Interested parties are considering joining, in one way or another, the Azerbaijani-Turkish Trans-Anatolia Gas Pipeline project (Turkic acronym: TANAP) across Turkey to the European Union’s border. Some of the same interested parties are competing against each other to provide a continuation route for TANAP into EU territory.
Azerbaijan’s State Oil Company has asked British Petroleum (BP), Norway’s Statoil and Total of France whether they are interested in joining the trans-Anatolia project in some form. According to Baku, these companies have tentatively expressed an interest in participating as gas shippers or minority shareholders in this project. BP, Statoil and Total are among shareholders in Azerbaijan’s Shah Deniz field, the gas source for the TANAP line’s first stage. Total is a shareholder as well as operator of Azerbaijan’s Absheron gas project, one of the probable sources for the trans-Anatolia line’s second stage (Trend, April 4, 5, 6).
In Central Europe, two solutions compete against each other to provide TANAP with a continuation route. One is an abridged Nabucco pipeline, running from the Turkish-Bulgarian border to Vienna. The other is an interconnection of existing pipelines along a roughly similar route, “South East Europe Pipeline(s)” (SEEP), improvised by British Petroleum (BP). The proposed line to Italy, known as Trans-Adriatic pipeline (TAP, led by Norway’s Statoil), is planned to run via Greece, Albania and the Adriatic seabed to a southern tip of the Italian peninsula.
In sum, three European continuations of TANAP are on the table as rival options, all dependent on Azerbaijani gas supplies and the Azerbaijan-Turkey transit route. Officially, the gas producers’ consortium at Shah Deniz in Azerbaijan will select one of those three options. Baku itself holds only 10 percent of that field consortium’s shares. However, Azerbaijan holds a controlling position combined with Turkey in the transit project. This should give Azerbaijan a decisive role in selecting the Trans-Anatolia pipeline’s continuation route into Europe.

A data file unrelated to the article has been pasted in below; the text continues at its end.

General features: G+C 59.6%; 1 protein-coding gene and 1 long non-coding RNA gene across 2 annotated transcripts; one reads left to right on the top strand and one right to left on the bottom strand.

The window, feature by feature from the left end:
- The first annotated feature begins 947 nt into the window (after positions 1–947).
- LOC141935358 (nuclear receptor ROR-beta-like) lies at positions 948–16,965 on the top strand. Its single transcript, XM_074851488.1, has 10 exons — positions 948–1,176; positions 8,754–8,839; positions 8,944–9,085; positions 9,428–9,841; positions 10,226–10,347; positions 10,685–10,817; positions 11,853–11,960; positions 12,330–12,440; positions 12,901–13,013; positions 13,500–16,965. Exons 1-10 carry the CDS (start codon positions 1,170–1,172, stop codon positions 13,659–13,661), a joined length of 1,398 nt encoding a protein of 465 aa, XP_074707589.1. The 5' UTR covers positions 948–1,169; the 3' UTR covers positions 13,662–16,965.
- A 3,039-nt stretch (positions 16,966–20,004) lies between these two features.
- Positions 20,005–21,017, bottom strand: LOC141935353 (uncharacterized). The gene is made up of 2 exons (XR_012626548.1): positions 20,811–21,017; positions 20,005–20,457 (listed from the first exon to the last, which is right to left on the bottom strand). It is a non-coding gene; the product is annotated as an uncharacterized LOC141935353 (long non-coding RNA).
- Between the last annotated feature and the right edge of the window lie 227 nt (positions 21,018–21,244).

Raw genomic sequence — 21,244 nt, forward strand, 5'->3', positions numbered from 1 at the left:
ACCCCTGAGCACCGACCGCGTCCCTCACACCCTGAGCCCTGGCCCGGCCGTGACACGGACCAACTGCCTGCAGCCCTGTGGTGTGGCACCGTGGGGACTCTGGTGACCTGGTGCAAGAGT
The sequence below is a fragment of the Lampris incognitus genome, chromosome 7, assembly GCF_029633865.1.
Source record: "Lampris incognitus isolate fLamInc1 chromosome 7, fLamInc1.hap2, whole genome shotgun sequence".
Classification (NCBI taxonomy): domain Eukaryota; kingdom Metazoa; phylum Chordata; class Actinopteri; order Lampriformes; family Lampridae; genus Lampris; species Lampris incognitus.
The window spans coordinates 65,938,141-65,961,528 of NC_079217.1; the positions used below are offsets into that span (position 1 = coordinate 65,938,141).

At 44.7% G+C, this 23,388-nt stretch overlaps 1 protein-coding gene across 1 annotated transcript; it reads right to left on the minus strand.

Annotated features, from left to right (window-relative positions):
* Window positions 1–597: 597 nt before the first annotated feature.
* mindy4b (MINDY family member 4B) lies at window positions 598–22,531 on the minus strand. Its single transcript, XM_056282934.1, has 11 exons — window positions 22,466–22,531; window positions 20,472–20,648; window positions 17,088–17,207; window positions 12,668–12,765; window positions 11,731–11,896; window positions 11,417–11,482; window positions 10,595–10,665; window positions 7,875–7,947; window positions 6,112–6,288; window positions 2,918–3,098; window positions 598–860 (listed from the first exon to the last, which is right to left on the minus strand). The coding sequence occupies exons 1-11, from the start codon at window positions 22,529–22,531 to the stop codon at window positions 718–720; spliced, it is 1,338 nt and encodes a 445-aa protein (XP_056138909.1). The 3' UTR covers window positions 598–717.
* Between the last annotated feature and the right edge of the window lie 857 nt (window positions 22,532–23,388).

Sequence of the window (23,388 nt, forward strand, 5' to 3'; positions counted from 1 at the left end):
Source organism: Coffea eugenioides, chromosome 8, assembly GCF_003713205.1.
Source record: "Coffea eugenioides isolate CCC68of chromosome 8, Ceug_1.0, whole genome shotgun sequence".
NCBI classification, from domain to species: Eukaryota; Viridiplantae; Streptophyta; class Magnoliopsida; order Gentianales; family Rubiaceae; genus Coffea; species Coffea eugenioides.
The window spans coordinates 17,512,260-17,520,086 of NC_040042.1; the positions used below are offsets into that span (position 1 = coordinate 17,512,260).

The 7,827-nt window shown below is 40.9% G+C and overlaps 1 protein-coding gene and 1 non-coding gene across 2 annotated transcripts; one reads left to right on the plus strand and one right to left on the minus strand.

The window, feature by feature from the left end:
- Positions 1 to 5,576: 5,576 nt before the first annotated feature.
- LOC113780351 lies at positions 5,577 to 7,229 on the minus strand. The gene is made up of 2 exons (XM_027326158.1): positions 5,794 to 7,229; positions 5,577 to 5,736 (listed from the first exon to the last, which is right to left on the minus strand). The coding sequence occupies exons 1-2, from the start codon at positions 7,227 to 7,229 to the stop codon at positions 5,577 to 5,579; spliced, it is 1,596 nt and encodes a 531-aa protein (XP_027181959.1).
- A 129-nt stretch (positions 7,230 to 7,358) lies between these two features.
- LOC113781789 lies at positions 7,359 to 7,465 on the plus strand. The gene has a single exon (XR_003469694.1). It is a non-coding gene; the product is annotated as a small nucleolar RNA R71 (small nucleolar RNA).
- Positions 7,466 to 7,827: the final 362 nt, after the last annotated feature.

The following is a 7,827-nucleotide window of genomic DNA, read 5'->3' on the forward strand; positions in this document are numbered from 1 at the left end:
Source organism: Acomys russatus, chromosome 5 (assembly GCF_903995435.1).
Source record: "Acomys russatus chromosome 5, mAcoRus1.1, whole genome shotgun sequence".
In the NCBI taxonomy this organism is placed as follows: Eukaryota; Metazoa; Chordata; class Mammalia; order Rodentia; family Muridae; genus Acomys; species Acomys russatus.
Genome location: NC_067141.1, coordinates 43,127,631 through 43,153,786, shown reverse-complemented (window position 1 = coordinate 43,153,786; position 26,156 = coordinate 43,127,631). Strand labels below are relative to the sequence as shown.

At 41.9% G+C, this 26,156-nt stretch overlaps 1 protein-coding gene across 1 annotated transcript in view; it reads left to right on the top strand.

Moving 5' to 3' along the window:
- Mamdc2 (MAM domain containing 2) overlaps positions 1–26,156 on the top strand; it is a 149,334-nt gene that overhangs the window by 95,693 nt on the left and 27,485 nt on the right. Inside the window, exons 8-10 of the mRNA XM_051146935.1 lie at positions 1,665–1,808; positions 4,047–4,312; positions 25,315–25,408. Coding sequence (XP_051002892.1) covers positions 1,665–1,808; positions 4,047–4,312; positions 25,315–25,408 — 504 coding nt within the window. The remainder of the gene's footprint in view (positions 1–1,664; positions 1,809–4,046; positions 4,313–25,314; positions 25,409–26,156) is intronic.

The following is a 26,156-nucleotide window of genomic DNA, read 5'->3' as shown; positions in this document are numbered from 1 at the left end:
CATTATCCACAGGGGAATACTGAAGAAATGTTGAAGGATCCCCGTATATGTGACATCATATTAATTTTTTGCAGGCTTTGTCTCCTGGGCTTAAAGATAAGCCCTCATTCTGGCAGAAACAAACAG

Three distinct, partially conflicting sets of interests are at work in these projects. They variously involve producer companies’ interests, transit and trading interests, and the interests of consumer countries. All the interested parties will need to negotiate with Azerbaijan.
BP and Statoil are the main shareholders (25.5 percent each, with BP as technical operator) in the Shah Deniz gas producers’ consortium. BP and Statoil seek a quick-fix transportation solution for 10 bcm of gas annually from Shah Deniz Phase Two to Europe (a further 6 bcm being earmarked for Turkey). BP’s and Statoil’s interest seems limited to a “field solution,” short-term and non-strategic. For that limited volume, BP and Statoil were planning to rent corresponding capacities in Turkey’s pipelines.
While sharing a similar, narrow corporate perspective, BP and Statoil seem to compete against each other within the consortium itself over those 10 bcm per year from Shah Deniz Phase Two. That volume is insufficient for supporting both BP’s SEEP and Statoil’s TAP at the same time. Dividing that volume into two divergent European routes would render both of them nonviable.